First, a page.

Propagation occurs in an above ground tank at the site. The H-10formula, the cultures, the microaerophilic bacteria and micronutrients are mixed with non-chlorinated water. The water will be the vehicle used in order to deliver the bacteria to the contaminated area when propagation is completed. The cultures consume all the nutrients (nitrogen: phosphorus: potassium) in order to establish bacteria cultures. At the conclusion of the propagation period, all the nutrients have been consumed and only natural occurring bacteria cultures are left. The solution now meets the classification standards and criteria for Class D drinking water. Therefore, the bacteria have been classified as non-pathogens and are typical of other soil microorganisms and pose no threat greater than that of typical topsoil naturally occurring bacteria. Also, the bacteria are not harmful to animals and plants.


During propagation (that occurs in a vat above ground) all chemicals and enzymes used for nutrients to establish bacteria colonies are consumed by the bacteria. No foreign chemicals or enzymes are introduced to the soil to be treated. Only class ‘D’ drinking water and 100% natural occurring bacteria are introduced to the environment at the time of placement. Placements are made by one or a combination of the following:

  • Borings Slotted PVC wells
  • PVC remediation irrigation systems
  • Trenches or other methods may be required by site specifications.
  • The H-10 and L-10 technology can be adapted to other technologies that may be currently employed. (ex: Pump and treat, Vapor extraction, etc.)
  • If needed or required, Hydraulic controls can be added.

The cultures that have now been established are placed into the environment using various methods of delivery such as monitoring wells, trenches, ponds, etc. The use of bacteria and its application method may also be employed with, or used in combination with, other bioremediation mechanical technologies if applicable or desired. The bacteria consume hydrocarbons for food and release enzymes. The enzymes then provide the new nutrients to continue bacteria growth as well as breaking down chemical bodies.


What’s left over at the end??

The specific identified bacteria emit carbon dioxide. When the bacteria have consumed all the available hydrocarbons (i.e., food) they die off and their final deposition renders an environmentally safe biological mass.



Usually bioremediation involves bringing the contamination to the surface of the soil or water to expose the digesting bacteria to oxygen, as well as mixing in nutrients for the bacteria to grow. However, moving dirt or simply bringing the contamination to the surface is either impractical or impossible to do. But, Bio Rem’s products have the capability to solve your environmental problem in-ground or in-contained vessels where no oxygen is present. Therefore, bringing the contamination to the surface and in mixing in nutrients is not needed. Bio Rem’s products work without the use of additional mechanical devises which drive up the cost. Bio Rem’s naturally occurring insitu treatments do not require on-going maintenance and operations. Consequently, the non-intrusive technology provides significant cost savings, for more information please see our pricing page. Bio Rem’s has a successful company history of completing environmental cleanup projects since 1990.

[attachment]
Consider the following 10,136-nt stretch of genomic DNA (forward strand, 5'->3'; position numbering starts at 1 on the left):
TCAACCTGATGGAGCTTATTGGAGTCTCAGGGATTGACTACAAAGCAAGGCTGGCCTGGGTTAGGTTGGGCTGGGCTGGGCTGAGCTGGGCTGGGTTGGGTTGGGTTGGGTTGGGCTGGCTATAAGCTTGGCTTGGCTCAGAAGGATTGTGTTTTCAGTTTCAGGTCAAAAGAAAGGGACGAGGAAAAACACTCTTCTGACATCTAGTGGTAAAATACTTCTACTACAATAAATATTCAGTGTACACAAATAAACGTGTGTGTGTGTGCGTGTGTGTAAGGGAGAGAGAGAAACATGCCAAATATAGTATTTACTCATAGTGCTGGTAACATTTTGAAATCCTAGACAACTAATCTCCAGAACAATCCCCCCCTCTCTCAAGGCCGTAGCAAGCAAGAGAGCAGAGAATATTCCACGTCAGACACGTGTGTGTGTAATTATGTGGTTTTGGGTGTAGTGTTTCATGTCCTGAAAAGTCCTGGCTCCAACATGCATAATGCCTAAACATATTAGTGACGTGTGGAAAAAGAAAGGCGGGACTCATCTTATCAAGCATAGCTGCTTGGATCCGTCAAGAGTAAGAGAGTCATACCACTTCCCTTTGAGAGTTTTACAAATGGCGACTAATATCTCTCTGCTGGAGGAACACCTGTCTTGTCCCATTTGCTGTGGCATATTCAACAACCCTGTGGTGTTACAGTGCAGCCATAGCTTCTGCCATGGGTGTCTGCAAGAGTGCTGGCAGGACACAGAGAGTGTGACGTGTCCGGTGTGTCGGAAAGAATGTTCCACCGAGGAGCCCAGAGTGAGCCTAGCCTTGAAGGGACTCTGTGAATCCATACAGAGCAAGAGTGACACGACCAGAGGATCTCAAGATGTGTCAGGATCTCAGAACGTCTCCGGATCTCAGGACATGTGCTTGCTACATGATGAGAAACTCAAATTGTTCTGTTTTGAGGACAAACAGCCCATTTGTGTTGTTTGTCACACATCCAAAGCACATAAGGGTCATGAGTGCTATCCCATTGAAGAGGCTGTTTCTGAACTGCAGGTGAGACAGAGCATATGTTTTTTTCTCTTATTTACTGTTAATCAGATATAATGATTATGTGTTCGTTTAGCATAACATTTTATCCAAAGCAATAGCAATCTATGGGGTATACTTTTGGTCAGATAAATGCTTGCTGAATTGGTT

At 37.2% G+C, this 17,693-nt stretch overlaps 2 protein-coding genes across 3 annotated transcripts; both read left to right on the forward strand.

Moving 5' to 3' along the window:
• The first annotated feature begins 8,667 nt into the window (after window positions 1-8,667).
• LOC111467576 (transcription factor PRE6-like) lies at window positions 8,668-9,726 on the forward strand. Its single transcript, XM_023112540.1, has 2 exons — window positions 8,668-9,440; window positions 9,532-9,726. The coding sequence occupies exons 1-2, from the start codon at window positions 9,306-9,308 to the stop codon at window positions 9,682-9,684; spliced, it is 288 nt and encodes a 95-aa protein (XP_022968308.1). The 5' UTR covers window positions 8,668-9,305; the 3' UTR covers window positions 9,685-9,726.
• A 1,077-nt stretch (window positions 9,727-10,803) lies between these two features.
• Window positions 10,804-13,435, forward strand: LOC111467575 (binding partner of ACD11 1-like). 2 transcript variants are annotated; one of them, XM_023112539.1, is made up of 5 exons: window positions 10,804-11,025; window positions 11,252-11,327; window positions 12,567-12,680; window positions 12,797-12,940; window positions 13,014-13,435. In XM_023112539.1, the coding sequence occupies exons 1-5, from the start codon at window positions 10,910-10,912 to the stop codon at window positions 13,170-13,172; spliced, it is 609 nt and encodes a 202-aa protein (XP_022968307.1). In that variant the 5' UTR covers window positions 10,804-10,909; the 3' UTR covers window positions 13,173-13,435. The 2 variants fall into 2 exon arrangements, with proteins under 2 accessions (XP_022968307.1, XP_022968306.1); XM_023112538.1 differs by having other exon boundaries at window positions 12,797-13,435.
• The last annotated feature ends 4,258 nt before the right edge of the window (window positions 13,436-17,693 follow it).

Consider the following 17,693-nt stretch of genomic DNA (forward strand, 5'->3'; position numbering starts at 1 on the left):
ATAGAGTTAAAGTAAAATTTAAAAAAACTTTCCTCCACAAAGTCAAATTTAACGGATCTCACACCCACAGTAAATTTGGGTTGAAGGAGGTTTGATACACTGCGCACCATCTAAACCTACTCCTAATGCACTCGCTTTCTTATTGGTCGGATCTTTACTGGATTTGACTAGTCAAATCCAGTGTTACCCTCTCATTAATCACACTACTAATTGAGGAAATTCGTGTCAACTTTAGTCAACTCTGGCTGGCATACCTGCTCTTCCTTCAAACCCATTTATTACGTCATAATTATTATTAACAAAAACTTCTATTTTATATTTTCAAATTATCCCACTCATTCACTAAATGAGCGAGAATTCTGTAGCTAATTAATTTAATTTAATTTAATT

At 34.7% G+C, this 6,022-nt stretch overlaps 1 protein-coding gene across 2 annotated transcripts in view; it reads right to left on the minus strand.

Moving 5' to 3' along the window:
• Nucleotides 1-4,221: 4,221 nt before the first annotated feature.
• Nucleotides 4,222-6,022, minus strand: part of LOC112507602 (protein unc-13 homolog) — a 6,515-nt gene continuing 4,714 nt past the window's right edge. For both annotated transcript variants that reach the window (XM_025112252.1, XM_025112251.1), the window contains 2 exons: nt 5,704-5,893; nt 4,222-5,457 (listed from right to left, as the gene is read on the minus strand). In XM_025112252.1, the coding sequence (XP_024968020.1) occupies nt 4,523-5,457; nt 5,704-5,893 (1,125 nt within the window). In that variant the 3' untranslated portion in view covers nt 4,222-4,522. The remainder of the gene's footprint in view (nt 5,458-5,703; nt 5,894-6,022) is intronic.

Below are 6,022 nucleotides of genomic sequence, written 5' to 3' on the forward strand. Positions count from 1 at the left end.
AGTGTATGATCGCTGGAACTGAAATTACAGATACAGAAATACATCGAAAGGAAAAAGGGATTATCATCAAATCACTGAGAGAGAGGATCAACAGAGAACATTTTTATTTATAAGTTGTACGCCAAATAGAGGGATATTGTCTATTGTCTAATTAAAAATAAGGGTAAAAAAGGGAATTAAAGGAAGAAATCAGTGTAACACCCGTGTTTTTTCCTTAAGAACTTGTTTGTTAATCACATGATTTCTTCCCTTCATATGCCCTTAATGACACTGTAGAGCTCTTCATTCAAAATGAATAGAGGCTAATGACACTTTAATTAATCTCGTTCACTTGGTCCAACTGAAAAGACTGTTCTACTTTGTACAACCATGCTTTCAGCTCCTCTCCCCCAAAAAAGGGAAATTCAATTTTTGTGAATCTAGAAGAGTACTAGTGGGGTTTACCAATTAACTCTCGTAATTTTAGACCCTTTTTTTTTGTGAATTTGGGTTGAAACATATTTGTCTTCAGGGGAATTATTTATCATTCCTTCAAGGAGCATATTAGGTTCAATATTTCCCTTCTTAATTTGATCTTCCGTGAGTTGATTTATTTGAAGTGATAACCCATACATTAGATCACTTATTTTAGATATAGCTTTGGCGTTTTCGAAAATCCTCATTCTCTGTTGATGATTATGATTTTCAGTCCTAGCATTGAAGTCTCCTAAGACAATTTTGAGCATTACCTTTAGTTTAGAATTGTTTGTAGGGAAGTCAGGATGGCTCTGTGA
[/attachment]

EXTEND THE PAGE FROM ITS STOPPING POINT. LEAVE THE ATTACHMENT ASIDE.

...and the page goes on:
Insitu Soils and Groundwater

Bio Rem’s products can treat soil, ground water or both on-site without causing business disruption and has many other remedial applications.

Insitu Vessel Treatments

Bio Rem’s products through simple application can remediate your vessel problem.  Some examples of vessels where the products have been used successfully are:

·      Grease Traps

·      Tanks

·      Separators

·      Septic Tanks

·      Boat Bilge Compartments

·      Containers


Treatment of surface waters, spent waters and mounded contaminated soils are easy to apply. The treatments are non-intrusive and, in most cases, require only simple methodologies.

·      Site Waters

·      Environmental Ponds

·      Waste Water

·      Retention Ponds

·      Sludge Collection

·      Manufactures Production Water Recycling